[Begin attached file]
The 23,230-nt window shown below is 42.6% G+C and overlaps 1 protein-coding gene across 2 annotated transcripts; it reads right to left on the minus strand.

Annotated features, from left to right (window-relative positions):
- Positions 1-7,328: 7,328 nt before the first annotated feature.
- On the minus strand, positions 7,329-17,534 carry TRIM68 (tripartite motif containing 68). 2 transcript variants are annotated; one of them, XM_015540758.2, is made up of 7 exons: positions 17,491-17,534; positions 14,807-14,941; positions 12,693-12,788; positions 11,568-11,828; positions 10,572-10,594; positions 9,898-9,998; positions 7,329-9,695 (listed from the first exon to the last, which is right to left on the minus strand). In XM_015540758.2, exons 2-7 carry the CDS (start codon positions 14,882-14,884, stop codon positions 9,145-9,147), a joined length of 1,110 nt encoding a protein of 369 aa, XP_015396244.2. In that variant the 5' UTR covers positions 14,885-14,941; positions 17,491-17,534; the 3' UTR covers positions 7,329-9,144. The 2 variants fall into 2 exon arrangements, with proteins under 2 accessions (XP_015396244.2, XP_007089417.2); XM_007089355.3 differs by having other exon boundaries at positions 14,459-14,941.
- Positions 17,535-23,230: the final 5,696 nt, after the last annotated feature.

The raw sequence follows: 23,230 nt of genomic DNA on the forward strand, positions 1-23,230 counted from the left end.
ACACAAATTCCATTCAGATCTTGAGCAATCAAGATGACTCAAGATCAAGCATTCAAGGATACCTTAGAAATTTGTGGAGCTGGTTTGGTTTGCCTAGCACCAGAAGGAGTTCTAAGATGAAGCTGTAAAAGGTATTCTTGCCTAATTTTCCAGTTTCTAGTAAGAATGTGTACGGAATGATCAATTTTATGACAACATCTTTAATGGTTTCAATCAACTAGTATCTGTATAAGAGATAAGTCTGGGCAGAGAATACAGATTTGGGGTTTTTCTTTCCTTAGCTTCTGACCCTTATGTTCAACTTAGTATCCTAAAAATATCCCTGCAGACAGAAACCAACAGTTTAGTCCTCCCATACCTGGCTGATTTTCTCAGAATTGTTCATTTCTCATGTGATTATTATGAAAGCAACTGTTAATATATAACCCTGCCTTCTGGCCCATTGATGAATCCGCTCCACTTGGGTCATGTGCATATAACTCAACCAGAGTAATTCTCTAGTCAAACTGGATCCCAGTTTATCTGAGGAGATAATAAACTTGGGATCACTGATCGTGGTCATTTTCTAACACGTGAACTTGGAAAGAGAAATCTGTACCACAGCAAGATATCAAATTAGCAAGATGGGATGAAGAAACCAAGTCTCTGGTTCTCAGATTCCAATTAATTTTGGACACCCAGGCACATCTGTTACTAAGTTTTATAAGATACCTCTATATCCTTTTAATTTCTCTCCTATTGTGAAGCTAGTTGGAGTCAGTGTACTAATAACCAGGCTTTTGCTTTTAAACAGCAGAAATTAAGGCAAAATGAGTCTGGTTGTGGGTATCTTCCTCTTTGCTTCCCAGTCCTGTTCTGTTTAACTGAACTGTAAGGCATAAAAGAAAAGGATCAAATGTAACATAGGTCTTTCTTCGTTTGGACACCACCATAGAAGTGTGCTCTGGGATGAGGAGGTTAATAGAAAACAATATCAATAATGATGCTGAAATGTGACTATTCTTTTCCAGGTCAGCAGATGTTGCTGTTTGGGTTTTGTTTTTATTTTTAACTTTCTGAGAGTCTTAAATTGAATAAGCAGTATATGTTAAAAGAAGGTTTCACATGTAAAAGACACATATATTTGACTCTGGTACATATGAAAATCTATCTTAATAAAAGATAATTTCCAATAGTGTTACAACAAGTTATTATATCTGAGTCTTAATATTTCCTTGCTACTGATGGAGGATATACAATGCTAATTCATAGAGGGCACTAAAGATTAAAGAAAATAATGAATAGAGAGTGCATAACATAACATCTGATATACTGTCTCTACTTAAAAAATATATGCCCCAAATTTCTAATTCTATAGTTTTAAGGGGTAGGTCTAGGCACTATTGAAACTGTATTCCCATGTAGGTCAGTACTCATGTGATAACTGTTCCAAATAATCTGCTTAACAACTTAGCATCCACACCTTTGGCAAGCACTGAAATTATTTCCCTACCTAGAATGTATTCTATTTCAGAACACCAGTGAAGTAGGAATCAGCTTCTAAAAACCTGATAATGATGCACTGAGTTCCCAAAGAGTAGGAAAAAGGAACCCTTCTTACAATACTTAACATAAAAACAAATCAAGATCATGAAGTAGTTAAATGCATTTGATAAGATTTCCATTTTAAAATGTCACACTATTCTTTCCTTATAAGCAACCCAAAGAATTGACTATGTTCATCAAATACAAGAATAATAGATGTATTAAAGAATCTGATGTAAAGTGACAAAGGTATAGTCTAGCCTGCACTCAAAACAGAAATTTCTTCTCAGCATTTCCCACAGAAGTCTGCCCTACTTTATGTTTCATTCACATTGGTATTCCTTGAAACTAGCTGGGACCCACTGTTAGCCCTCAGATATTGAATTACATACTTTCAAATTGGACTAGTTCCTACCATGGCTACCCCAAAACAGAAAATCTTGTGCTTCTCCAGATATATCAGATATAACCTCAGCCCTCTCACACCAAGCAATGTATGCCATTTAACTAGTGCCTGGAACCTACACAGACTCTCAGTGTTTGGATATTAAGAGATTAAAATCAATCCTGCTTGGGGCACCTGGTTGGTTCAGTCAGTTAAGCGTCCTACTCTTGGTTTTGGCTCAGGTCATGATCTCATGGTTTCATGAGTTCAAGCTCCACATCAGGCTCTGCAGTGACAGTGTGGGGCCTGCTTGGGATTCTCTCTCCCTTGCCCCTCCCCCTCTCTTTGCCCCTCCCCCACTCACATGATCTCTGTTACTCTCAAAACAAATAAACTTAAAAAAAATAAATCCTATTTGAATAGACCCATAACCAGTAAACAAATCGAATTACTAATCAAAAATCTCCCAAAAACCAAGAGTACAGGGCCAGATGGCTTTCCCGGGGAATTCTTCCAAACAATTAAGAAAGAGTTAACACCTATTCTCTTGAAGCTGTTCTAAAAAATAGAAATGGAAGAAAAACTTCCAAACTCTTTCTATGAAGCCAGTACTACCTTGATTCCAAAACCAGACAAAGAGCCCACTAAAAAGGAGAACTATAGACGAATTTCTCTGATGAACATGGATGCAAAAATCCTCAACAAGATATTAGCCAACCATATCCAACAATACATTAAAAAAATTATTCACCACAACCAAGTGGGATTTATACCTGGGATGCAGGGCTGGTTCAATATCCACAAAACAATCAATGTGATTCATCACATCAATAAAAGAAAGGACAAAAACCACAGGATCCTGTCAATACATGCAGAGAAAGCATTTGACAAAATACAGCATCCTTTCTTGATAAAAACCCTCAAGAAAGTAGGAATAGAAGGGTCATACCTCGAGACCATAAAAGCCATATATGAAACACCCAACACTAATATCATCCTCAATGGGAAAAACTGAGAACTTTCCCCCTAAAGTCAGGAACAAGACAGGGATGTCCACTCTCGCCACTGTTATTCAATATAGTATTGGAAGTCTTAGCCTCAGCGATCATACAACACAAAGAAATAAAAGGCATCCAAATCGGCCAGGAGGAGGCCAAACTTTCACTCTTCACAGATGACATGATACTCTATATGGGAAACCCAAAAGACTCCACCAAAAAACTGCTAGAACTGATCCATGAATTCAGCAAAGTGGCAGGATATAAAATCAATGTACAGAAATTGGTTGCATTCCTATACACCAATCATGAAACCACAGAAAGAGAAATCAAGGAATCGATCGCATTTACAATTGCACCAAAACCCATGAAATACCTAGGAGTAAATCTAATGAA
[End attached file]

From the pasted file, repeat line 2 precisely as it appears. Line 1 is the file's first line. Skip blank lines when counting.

Annotated features, from left to right (window-relative positions):